The centuries, though, can wear down a building in ways that even a passing army cannot. They held the castle in the family for over 800 years, but the last of the Hautefort family owners died in 1887, and by the beginning of the 20th century, we’re told, the Chateau de Hautefort “had fallen into a pitiful state”. It’s fine furnishings had been carted away, plaster was cracked and falling off in chunks, and floorboards and woodwork were torn up. In 1929, the castle was purchased by the Baron of Bastard (yes, really – there is a long and noble line of Bastards in France), and he and his wife made the restoration of Hautefort their lives' work. When the Baron died in 1957, the Baroness continued the project; she finally moved into the place in 1966.
She didn’t get to enjoy the completed project for long. Two years later, in 1968, the chateau was ravaged by fire. Reports say that only the badly charred exterior walls remained standing. But Madame de Bastard did not give up in the face of this enormous loss. In fact (just as we’ve seen following the recent fire at Notre Dame de Paris), there was a nation-wide outpouring of support for the reconstruction, and she invested the rest of her life (until 1999) along with her personal fortune and money she got from selling off some of her family's art collection to bring the castle back to its current condition.
Visiting the castle today
The results of the reconstruction are stunning. I visited on a steamy summer afternoon and spent the first hour wandering through the formal French gardens. The 70-meter-long tunnel of thuja trees opens onto the great lawn, where the air is redolent of magnolias and thousands of flowers.
Given the precise formality of the hedge formations, I was a little surprised to find occasional clumps of wild-looking flowers as well as tomatoes and other vegetables growing in the gaps between the other plants. The only comparable place in this part of France, in my experience, is in the extraordinary gardens at Marqueyssac; the boxwoods here at Hautefort, as at Marqueyssac, are tended by hand twice a year.
Inside the chateau, fine 17th-century furnishings and works of art have been tastefully arranged to give the sense of a place occupied by an attentive owner. Among my favorites: the richly colored Aubusson tapestries and particularly the finely carved wooden fireplace mantles. In many of the rooms, the furniture groupings look comfortable and homey; I especially appreciated the little displays of family pictures that give a sense this is not just a museum showpiece. You don’t get to see much of the “operational infrastructure” (kitchens, plumbing, workrooms, etc.) that make some other castles interesting, but you do get a sense of what “good living out in the country” might have meant to the Hautefort family over all those centuries.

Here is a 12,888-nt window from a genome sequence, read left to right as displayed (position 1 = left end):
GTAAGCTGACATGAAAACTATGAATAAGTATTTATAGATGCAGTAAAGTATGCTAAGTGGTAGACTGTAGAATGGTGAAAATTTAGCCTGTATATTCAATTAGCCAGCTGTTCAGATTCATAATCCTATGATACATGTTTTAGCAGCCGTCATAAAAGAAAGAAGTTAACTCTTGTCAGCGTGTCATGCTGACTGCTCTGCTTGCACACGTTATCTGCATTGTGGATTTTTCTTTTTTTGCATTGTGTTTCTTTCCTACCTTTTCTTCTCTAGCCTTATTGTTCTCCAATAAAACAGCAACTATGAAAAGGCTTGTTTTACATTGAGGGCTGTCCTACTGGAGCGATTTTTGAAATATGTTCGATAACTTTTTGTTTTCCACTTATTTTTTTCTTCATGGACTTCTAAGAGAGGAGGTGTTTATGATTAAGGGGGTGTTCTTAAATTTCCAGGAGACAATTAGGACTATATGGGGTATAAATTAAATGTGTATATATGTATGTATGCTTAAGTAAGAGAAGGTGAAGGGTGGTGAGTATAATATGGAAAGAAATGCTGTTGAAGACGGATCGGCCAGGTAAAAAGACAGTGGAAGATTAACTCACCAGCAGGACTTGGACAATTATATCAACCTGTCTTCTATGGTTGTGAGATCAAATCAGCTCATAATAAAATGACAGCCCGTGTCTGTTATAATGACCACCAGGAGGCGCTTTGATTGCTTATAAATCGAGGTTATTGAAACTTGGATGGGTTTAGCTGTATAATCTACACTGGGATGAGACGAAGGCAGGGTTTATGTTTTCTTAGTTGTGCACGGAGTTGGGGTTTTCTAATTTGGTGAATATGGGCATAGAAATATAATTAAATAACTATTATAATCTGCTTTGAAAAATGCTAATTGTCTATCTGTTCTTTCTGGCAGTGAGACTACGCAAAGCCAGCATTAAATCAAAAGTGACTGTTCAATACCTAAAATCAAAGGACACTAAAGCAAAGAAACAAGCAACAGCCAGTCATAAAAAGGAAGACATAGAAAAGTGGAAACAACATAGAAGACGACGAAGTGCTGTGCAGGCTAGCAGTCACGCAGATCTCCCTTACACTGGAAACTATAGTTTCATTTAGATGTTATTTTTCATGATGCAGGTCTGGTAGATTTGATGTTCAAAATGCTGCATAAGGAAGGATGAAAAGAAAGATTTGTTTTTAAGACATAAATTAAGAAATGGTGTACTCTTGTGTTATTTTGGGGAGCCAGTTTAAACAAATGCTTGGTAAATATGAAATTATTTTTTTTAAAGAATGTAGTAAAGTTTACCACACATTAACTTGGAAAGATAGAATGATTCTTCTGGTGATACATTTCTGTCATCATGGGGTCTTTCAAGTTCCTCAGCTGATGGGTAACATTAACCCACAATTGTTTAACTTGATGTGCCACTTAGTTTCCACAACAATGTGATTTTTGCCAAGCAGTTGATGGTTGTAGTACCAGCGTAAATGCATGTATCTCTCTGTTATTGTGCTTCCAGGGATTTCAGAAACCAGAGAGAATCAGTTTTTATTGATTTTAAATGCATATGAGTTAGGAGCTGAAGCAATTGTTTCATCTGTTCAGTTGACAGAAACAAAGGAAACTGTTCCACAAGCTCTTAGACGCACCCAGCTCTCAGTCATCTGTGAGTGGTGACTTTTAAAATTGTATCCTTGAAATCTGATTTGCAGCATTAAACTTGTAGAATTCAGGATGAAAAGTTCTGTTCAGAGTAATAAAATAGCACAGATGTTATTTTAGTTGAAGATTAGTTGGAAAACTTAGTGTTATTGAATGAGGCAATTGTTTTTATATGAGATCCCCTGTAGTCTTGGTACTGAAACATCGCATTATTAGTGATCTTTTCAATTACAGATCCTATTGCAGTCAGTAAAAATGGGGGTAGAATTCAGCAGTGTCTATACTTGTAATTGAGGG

The reconstruction is so complete – and so sumptuous – that the chateau has been used as the setting for more than a dozen films and television shows since the early 1960s (including Drew Barrymore’s 1998 retelling of the Cinderalla story, Ever After), often standing in for the more well-known halls of Versailles or other royal residences. For an extra 2 Euros over the cost of a standard entry, you can tour the reproduction of a movie set inside the castle and an exhibit featuring all the films that have been shot here.
It’s a great day trip out of Sarlat, Périgueux, Limoges, or Brive-la-Gaillarde – and that means its also near many of the other most interesting and beautiful places in the Dordogne region. Add in an hour or two to see the medical museum, and you’ll have a full day’s worth of pleasant exploration in this incredible corner of the deep heart of France!
Have you ever come across a site like this in your travels around France? Please tell us about your experience in the comments below – and, while you’re here, I’d be grateful if you’d click on one of the “share” buttons to pass this post along to someone else!